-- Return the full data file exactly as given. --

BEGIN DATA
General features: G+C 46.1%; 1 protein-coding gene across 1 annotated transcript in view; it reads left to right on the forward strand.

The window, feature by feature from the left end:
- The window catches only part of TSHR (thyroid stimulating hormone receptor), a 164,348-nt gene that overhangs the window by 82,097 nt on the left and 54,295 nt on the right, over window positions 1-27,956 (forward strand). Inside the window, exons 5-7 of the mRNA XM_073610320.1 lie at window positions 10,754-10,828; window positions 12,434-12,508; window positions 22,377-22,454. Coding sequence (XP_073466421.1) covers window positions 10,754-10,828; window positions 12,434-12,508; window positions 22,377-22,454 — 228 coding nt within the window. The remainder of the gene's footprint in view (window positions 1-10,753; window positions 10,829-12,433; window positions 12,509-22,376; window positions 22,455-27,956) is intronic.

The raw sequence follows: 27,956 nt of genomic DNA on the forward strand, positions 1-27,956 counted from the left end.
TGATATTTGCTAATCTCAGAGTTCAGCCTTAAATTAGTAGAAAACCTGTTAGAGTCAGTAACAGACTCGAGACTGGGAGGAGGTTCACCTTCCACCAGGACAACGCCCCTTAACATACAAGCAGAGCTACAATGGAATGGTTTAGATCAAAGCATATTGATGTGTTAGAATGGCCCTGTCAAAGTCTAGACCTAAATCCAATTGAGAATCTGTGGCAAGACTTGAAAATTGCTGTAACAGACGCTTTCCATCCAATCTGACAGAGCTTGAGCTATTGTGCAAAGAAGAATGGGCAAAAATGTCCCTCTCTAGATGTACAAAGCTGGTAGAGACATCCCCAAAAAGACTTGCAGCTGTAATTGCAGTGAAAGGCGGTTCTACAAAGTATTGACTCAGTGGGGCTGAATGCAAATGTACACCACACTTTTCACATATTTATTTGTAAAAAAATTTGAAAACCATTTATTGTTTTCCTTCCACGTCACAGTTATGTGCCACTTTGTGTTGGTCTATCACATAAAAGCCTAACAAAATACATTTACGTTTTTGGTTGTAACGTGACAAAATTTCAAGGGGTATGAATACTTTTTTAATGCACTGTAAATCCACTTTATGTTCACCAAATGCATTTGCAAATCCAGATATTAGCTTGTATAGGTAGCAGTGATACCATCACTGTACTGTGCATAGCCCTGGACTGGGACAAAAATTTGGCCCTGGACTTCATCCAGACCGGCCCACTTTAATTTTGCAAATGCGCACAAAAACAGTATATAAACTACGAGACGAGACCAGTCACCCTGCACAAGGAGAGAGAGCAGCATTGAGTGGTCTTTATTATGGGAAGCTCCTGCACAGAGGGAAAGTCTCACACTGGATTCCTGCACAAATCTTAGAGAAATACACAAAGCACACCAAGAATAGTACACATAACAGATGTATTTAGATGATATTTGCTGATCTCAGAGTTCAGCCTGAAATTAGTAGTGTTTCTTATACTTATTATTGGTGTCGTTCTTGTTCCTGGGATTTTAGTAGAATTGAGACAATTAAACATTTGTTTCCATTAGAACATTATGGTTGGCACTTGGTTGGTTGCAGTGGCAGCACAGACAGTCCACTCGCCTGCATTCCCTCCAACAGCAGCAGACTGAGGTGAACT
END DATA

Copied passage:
General features: G+C 46.1%; 1 protein-coding gene across 1 annotated transcript in view; it reads left to right on the forward strand.

The window, feature by feature from the left end:
- The window catches only part of TSHR (thyroid stimulating hormone receptor), a 164,348-nt gene that overhangs the window by 82,097 nt on the left and 54,295 nt on the right, over window positions 1-27,956 (forward strand). Inside the window, exons 5-7 of the mRNA XM_073610320.1 lie at window positions 10,754-10,828; window positions 12,434-12,508; window positions 22,377-22,454. Coding sequence (XP_073466421.1) covers window positions 10,754-10,828; window positions 12,434-12,508; window positions 22,377-22,454 — 228 coding nt within the window. The remainder of the gene's footprint in view (window positions 1-10,753; window positions 10,829-12,433; window positions 12,509-22,376; window positions 22,455-27,956) is intronic.

The raw sequence follows: 27,956 nt of genomic DNA on the forward strand, positions 1-27,956 counted from the left end.
TGATATTTGCTAATCTCAGAGTTCAGCCTTAAATTAGTAGAAAACCTGTTAGAGTCAGTAACAGACTCGAGACTGGGAGGAGGTTCACCTTCCACCAGGACAACGCCCCTTAACATACAAGCAGAGCTACAATGGAATGGTTTAGATCAAAGCATATTGATGTGTTAGAATGGCCCTGTCAAAGTCTAGACCTAAATCCAATTGAGAATCTGTGGCAAGACTTGAAAATTGCTGTAACAGACGCTTTCCATCCAATCTGACAGAGCTTGAGCTATTGTGCAAAGAAGAATGGGCAAAAATGTCCCTCTCTAGATGTACAAAGCTGGTAGAGACATCCCCAAAAAGACTTGCAGCTGTAATTGCAGTGAAAGGCGGTTCTACAAAGTATTGACTCAGTGGGGCTGAATGCAAATGTACACCACACTTTTCACATATTTATTTGTAAAAAAATTTGAAAACCATTTATTGTTTTCCTTCCACGTCACAGTTATGTGCCACTTTGTGTTGGTCTATCACATAAAAGCCTAACAAAATACATTTACGTTTTTGGTTGTAACGTGACAAAATTTCAAGGGGTATGAATACTTTTTTAATGCACTGTAAATCCACTTTATGTTCACCAAATGCATTTGCAAATCCAGATATTAGCTTGTATAGGTAGCAGTGATACCATCACTGTACTGTGCATAGCCCTGGACTGGGACAAAAATTTGGCCCTGGACTTCATCCAGACCGGCCCACTTTAATTTTGCAAATGCGCACAAAAACAGTATATAAACTACGAGACGAGACCAGTCACCCTGCACAAGGAGAGAGAGCAGCATTGAGTGGTCTTTATTATGGGAAGCTCCTGCACAGAGGGAAAGTCTCACACTGGATTCCTGCACAAATCTTAGAGAAATACACAAAGCACACCAAGAATAGTACACATAACAGATGTATTTAGATGATATTTGCTGATCTCAGAGTTCAGCCTGAAATTAGTAGTGTTTCTTATACTTATTATTGGTGTCGTTCTTGTTCCTGGGATTTTAGTAGAATTGAGACAATTAAACATTTGTTTCCATTAGAACATTATGGTTGGCACTTGGTTGGTTGCAGTGGCAGCACAGACAGTCCACTCGCCTGCATTCCCTCCAACAGCAGCAGACTGAGGTGAACT